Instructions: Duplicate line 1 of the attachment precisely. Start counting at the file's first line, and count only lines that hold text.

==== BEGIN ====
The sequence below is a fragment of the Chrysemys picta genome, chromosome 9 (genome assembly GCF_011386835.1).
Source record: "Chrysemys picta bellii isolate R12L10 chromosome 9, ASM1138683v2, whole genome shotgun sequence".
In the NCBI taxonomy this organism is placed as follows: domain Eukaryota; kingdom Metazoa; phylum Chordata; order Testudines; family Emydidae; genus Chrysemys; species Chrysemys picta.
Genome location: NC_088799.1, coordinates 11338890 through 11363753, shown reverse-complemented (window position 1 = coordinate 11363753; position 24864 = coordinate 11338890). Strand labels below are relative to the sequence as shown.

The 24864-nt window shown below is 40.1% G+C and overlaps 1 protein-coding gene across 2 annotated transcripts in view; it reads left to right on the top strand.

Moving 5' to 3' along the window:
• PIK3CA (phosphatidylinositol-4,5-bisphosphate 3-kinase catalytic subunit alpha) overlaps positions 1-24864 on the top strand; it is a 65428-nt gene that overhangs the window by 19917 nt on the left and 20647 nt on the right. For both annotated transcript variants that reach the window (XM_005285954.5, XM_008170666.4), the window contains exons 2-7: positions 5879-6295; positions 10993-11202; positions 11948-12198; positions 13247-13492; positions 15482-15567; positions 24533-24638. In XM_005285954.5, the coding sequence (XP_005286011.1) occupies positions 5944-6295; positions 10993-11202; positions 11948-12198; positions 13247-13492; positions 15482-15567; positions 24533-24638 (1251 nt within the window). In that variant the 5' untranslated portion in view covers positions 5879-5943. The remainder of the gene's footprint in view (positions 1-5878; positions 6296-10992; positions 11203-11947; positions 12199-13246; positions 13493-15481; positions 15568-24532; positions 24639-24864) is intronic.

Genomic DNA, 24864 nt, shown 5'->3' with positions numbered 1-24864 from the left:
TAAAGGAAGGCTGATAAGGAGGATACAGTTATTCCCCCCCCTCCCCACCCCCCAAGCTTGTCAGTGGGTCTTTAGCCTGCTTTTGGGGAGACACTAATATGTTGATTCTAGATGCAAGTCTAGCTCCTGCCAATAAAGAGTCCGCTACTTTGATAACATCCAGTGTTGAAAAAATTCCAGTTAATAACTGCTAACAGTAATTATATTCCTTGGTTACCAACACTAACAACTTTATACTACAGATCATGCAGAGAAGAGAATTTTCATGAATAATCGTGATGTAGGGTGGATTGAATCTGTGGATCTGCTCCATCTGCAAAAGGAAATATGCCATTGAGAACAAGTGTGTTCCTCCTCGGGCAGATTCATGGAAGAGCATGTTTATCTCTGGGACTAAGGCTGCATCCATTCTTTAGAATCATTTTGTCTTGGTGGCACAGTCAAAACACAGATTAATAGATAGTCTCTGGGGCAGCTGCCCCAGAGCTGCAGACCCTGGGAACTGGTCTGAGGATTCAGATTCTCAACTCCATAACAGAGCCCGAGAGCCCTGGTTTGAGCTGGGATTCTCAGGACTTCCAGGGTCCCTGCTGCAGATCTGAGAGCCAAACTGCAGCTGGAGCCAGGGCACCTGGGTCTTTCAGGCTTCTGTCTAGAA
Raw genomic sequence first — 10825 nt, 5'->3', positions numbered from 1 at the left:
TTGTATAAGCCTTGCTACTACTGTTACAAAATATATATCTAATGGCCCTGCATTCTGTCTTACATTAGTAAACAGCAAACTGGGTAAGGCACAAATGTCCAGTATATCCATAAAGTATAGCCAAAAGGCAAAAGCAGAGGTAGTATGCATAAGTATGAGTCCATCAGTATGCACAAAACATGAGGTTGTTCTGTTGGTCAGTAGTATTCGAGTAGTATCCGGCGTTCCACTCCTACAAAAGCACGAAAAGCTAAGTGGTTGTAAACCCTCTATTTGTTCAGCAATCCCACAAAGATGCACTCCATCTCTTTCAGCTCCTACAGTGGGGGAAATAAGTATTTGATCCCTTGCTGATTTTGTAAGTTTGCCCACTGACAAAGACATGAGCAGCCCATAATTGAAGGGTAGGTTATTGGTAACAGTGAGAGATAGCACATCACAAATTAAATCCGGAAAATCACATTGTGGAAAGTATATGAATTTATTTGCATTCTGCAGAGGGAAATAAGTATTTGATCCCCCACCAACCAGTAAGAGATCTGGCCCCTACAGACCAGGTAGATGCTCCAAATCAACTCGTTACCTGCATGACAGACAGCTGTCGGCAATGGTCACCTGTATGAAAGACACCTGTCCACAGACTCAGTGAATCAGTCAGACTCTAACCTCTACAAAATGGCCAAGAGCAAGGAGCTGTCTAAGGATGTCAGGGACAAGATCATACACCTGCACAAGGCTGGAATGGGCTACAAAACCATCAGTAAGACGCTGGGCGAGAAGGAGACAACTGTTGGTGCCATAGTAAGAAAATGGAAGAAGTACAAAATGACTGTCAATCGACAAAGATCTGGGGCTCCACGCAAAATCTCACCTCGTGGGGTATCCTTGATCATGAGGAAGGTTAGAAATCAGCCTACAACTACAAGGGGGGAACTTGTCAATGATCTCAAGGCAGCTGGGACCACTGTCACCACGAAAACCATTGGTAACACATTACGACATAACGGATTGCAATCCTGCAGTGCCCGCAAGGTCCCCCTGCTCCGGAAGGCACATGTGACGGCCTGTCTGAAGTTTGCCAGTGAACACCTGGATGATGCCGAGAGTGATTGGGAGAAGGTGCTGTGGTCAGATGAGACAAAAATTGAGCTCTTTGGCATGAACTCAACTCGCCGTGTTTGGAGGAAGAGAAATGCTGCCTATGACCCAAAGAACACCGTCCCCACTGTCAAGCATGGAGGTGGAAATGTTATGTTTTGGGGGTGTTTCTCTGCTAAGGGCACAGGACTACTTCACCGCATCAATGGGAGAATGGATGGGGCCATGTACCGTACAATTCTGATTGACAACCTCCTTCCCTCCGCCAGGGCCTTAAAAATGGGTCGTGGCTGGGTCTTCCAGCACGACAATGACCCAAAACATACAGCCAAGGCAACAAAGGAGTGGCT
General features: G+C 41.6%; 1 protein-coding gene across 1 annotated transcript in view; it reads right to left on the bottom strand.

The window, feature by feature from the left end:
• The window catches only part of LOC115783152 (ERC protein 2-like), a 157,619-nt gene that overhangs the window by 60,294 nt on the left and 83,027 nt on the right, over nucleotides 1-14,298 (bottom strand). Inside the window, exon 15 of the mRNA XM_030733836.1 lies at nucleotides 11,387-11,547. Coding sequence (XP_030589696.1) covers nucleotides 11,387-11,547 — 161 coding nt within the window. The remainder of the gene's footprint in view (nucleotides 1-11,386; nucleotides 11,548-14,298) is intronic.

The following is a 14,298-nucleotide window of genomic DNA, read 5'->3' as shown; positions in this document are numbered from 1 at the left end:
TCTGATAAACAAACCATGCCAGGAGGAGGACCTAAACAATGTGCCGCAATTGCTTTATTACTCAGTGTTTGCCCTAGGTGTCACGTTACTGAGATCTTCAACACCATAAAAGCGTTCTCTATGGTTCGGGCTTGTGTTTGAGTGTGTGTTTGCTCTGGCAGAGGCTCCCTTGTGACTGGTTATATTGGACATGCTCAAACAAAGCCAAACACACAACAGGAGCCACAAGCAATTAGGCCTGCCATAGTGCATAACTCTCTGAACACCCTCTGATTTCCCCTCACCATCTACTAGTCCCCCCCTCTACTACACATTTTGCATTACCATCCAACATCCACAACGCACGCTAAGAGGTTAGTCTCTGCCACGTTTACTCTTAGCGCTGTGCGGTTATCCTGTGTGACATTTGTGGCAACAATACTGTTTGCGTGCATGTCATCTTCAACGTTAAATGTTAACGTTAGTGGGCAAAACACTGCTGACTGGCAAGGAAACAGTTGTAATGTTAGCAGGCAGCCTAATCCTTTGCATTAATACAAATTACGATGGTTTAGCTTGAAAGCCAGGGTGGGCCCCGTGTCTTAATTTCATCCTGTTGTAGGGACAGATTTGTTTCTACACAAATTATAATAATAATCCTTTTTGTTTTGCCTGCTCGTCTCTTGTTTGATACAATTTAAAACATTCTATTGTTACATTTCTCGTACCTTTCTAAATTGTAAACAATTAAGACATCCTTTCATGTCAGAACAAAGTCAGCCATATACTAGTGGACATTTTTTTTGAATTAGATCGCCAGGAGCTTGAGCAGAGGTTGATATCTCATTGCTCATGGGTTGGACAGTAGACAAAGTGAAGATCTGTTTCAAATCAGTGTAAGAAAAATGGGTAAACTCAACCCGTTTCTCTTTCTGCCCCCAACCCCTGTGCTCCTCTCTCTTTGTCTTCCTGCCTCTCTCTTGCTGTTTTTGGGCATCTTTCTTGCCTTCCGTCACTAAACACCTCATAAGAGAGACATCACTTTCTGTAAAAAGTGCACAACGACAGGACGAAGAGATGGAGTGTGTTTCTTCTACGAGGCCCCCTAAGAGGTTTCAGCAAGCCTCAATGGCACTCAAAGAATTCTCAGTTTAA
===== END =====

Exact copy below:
The sequence below is a fragment of the Chrysemys picta genome, chromosome 9 (genome assembly GCF_011386835.1).